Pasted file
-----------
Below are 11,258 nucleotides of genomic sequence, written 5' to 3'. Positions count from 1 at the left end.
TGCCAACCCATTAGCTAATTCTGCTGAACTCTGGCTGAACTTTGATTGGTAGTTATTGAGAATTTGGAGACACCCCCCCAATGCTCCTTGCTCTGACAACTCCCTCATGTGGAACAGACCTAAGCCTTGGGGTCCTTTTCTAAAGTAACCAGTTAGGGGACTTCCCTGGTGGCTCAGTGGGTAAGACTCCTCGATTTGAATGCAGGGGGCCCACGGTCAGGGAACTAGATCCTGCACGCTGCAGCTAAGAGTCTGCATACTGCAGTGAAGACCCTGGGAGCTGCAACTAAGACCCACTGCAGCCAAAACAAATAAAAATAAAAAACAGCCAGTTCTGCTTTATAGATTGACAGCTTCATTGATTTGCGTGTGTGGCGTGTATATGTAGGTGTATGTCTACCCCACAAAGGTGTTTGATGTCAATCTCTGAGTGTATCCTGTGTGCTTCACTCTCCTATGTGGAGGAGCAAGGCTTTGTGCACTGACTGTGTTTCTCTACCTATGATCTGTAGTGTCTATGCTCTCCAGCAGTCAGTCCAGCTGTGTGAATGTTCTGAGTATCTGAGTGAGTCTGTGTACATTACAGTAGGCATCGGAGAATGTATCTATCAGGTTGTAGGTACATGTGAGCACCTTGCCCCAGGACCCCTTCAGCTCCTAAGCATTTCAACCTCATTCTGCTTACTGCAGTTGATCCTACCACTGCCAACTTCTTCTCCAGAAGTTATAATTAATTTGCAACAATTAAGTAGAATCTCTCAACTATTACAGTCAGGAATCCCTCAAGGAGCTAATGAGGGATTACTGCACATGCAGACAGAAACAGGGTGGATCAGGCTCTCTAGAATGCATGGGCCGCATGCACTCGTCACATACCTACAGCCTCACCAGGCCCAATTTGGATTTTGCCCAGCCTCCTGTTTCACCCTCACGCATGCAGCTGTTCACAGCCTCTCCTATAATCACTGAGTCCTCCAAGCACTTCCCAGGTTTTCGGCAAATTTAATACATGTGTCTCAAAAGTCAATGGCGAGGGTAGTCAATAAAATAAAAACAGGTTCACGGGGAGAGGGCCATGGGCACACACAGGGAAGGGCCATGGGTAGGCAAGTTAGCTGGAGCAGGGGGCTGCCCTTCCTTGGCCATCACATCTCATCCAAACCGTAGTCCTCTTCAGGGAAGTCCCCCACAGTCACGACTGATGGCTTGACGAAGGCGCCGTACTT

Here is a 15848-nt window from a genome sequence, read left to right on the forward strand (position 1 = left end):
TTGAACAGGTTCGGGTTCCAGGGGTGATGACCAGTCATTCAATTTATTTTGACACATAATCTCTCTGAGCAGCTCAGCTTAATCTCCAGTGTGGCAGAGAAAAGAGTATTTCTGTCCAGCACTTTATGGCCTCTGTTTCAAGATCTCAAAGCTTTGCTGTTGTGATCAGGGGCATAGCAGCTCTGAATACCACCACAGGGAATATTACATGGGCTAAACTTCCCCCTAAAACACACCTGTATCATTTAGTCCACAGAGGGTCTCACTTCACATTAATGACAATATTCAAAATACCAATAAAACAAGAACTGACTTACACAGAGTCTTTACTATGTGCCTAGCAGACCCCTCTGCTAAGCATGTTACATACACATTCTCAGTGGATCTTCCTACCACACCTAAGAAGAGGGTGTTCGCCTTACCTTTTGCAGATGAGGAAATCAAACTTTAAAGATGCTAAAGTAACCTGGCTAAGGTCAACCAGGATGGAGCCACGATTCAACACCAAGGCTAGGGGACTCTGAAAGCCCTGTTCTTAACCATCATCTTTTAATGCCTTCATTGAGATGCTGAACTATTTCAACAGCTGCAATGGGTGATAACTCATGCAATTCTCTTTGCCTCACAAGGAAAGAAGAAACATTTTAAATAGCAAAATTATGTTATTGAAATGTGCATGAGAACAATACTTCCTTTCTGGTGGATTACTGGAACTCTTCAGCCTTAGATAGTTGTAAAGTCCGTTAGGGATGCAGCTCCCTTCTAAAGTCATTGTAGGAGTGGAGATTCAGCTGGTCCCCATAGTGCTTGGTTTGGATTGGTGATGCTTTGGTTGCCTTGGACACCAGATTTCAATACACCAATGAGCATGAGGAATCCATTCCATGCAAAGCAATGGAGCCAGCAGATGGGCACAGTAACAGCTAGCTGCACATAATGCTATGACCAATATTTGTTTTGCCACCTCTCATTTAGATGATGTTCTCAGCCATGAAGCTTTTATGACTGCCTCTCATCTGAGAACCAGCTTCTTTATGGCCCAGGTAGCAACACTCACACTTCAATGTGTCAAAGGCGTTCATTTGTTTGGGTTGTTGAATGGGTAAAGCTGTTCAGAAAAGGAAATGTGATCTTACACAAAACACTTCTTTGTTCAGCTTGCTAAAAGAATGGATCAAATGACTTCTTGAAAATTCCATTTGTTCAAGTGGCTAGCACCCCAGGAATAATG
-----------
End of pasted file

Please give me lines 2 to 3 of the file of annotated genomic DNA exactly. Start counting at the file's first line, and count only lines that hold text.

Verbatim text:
TGCCAACCCATTAGCTAATTCTGCTGAACTCTGGCTGAACTTTGATTGGTAGTTATTGAGAATTTGGAGACACCCCCCCAATGCTCCTTGCTCTGACAACTCCCTCATGTGGAACAGACCTAAGCCTTGGGGTCCTTTTCTAAAGTAACCAGTTAGGGGACTTCCCTGGTGGCTCAGTGGGTAAGACTCCTCGATTTGAATGCAGGGGGCCCACGGTCAGGGAACTAGATCCTGCACGCTGCAGCTAAGAGTCTGCATACTGCAGTGAAGACCCTGGGAGCTGCAACTAAGACCCACTGCAGCCAAAACAAATAAAAATAAAAAACAGCCAGTTCTGCTTTATAGATTGACAGCTTCATTGATTTGCGTGTGTGGCGTGTATATGTAGGTGTATGTCTACCCCACAAAGGTGTTTGATGTCAATCTCTGAGTGTATCCTGTGTGCTTCACTCTCCTATGTGGAGGAGCAAGGCTTTGTGCACTGACTGTGTTTCTCTACCTATGATCTGTAGTGTCTATGCTCTCCAGCAGTCAGTCCAGCTGTGTGAATGTTCTGAGTATCTGAGTGAGTCTGTGTACATTACAGTAGGCATCGGAGAATGTATCTATCAGGTTGTAGGTACATGTGAGCACCTTGCCCCAGGACCCCTTCAGCTCCTAAGCATTTCAACCTCATTCTGCTTACTGCAGTTGATCCTACCACTGCCAACTTCTTCTCCAGAAGTTATAATTAATTTGCAACAATTAAGTAGAATCTCTCAACTATTACAGTCAGGAATCCCTCAAGGAGCTAATGAGGGATTACTGCACATGCAGACAGAAACAGGGTGGATCAGGCTCTCTAGAATGCATGGGCCGCATGCACTCGTCACATACCTACAGCCTCACCAGGCCCAATTTGGATTTTGCCCAGCCTCCTGTTTCACCCTCACGCATGCAGCTGTTCACAGCCTCTCCTATAATCACTGAGTCCTCCAAGCACTTCCCAGGTTTTCGGCAAATTTAATACATGTGTCTCAAAAGTCAATGGCGAGGGTAGTCAATAAAATAAAAACAGGTTCACGGGGAGAGGGCCATGGGCACACACAGGGAAGGGCCATGGGTAGGCAAGTTAGCTGGAGCAGGGGGCTGCCCTTCCTTGGCCATCACATCTCATCCAAACCGTAGTCCTCTTCAGGGAAGTCCCCCACAGTCACGACTGATGGCTTGACGAAGGCGCCGTACTT

Here is a 15848-nt window from a genome sequence, read left to right on the forward strand (position 1 = left end):